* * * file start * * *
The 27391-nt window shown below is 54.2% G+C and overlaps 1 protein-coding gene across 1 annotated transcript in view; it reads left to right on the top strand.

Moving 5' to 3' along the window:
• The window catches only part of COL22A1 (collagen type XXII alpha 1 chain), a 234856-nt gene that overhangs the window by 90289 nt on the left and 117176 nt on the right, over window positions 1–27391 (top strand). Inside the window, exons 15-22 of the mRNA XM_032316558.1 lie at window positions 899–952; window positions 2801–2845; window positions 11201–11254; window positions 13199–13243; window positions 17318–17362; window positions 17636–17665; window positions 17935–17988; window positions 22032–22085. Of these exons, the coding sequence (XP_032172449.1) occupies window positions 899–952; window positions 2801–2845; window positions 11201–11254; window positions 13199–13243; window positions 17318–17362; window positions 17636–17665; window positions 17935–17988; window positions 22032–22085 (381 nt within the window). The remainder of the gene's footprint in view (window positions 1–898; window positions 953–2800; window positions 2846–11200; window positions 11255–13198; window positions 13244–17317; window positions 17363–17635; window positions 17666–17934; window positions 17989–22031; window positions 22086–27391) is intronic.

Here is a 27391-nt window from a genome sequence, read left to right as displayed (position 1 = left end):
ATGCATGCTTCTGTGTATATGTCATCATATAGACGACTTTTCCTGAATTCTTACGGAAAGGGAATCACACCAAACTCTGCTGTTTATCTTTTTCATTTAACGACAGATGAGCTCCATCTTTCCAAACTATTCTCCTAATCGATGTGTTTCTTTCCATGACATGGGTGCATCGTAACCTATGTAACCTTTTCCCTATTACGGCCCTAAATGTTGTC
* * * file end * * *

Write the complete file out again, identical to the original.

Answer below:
The 27391-nt window shown below is 54.2% G+C and overlaps 1 protein-coding gene across 1 annotated transcript in view; it reads left to right on the top strand.

Moving 5' to 3' along the window:
• The window catches only part of COL22A1 (collagen type XXII alpha 1 chain), a 234856-nt gene that overhangs the window by 90289 nt on the left and 117176 nt on the right, over window positions 1–27391 (top strand). Inside the window, exons 15-22 of the mRNA XM_032316558.1 lie at window positions 899–952; window positions 2801–2845; window positions 11201–11254; window positions 13199–13243; window positions 17318–17362; window positions 17636–17665; window positions 17935–17988; window positions 22032–22085. Of these exons, the coding sequence (XP_032172449.1) occupies window positions 899–952; window positions 2801–2845; window positions 11201–11254; window positions 13199–13243; window positions 17318–17362; window positions 17636–17665; window positions 17935–17988; window positions 22032–22085 (381 nt within the window). The remainder of the gene's footprint in view (window positions 1–898; window positions 953–2800; window positions 2846–11200; window positions 11255–13198; window positions 13244–17317; window positions 17363–17635; window positions 17666–17934; window positions 17989–22031; window positions 22086–27391) is intronic.

Here is a 27391-nt window from a genome sequence, read left to right as displayed (position 1 = left end):
ATGCATGCTTCTGTGTATATGTCATCATATAGACGACTTTTCCTGAATTCTTACGGAAAGGGAATCACACCAAACTCTGCTGTTTATCTTTTTCATTTAACGACAGATGAGCTCCATCTTTCCAAACTATTCTCCTAATCGATGTGTTTCTTTCCATGACATGGGTGCATCGTAACCTATGTAACCTTTTCCCTATTACGGCCCTAAATGTTGTC